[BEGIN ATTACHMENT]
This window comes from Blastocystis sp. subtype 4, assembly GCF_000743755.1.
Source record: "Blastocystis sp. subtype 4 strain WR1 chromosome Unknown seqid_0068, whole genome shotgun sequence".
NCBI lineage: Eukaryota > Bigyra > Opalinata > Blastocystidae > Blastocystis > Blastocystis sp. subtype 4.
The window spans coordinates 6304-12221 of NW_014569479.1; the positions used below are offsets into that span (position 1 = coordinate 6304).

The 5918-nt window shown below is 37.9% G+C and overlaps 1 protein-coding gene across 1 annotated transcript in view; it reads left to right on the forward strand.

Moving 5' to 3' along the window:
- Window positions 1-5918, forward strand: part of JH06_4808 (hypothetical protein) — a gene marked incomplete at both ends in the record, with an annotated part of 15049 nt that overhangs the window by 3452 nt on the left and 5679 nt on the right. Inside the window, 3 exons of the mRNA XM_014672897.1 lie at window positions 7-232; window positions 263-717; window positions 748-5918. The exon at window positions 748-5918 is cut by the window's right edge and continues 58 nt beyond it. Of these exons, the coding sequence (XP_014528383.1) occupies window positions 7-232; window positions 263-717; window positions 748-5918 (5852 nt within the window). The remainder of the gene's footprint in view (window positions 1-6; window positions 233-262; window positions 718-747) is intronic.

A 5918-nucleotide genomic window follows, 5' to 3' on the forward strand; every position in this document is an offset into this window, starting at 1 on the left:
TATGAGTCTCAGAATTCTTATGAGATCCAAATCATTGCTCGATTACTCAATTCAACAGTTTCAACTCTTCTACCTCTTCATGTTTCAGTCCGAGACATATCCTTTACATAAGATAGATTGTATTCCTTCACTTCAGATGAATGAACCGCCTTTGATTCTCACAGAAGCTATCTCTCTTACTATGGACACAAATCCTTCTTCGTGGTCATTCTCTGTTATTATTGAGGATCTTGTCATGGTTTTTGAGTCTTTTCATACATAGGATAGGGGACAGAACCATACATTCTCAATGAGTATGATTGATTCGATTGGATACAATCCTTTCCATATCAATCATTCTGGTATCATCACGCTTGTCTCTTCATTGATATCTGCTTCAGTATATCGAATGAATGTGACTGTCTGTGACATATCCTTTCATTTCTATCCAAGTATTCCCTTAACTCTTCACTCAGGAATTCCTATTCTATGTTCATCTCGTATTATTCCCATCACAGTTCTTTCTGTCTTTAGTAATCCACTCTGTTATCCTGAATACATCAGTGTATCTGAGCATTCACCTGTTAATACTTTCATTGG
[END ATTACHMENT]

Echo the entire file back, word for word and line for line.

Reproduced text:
This window comes from Blastocystis sp. subtype 4, assembly GCF_000743755.1.
Source record: "Blastocystis sp. subtype 4 strain WR1 chromosome Unknown seqid_0068, whole genome shotgun sequence".
NCBI lineage: Eukaryota > Bigyra > Opalinata > Blastocystidae > Blastocystis > Blastocystis sp. subtype 4.
The window spans coordinates 6304-12221 of NW_014569479.1; the positions used below are offsets into that span (position 1 = coordinate 6304).

The 5918-nt window shown below is 37.9% G+C and overlaps 1 protein-coding gene across 1 annotated transcript in view; it reads left to right on the forward strand.

Moving 5' to 3' along the window:
- Window positions 1-5918, forward strand: part of JH06_4808 (hypothetical protein) — a gene marked incomplete at both ends in the record, with an annotated part of 15049 nt that overhangs the window by 3452 nt on the left and 5679 nt on the right. Inside the window, 3 exons of the mRNA XM_014672897.1 lie at window positions 7-232; window positions 263-717; window positions 748-5918. The exon at window positions 748-5918 is cut by the window's right edge and continues 58 nt beyond it. Of these exons, the coding sequence (XP_014528383.1) occupies window positions 7-232; window positions 263-717; window positions 748-5918 (5852 nt within the window). The remainder of the gene's footprint in view (window positions 1-6; window positions 233-262; window positions 718-747) is intronic.

A 5918-nucleotide genomic window follows, 5' to 3' on the forward strand; every position in this document is an offset into this window, starting at 1 on the left:
TATGAGTCTCAGAATTCTTATGAGATCCAAATCATTGCTCGATTACTCAATTCAACAGTTTCAACTCTTCTACCTCTTCATGTTTCAGTCCGAGACATATCCTTTACATAAGATAGATTGTATTCCTTCACTTCAGATGAATGAACCGCCTTTGATTCTCACAGAAGCTATCTCTCTTACTATGGACACAAATCCTTCTTCGTGGTCATTCTCTGTTATTATTGAGGATCTTGTCATGGTTTTTGAGTCTTTTCATACATAGGATAGGGGACAGAACCATACATTCTCAATGAGTATGATTGATTCGATTGGATACAATCCTTTCCATATCAATCATTCTGGTATCATCACGCTTGTCTCTTCATTGATATCTGCTTCAGTATATCGAATGAATGTGACTGTCTGTGACATATCCTTTCATTTCTATCCAAGTATTCCCTTAACTCTTCACTCAGGAATTCCTATTCTATGTTCATCTCGTATTATTCCCATCACAGTTCTTTCTGTCTTTAGTAATCCACTCTGTTATCCTGAATACATCAGTGTATCTGAGCATTCACCTGTTAATACTTTCATTGG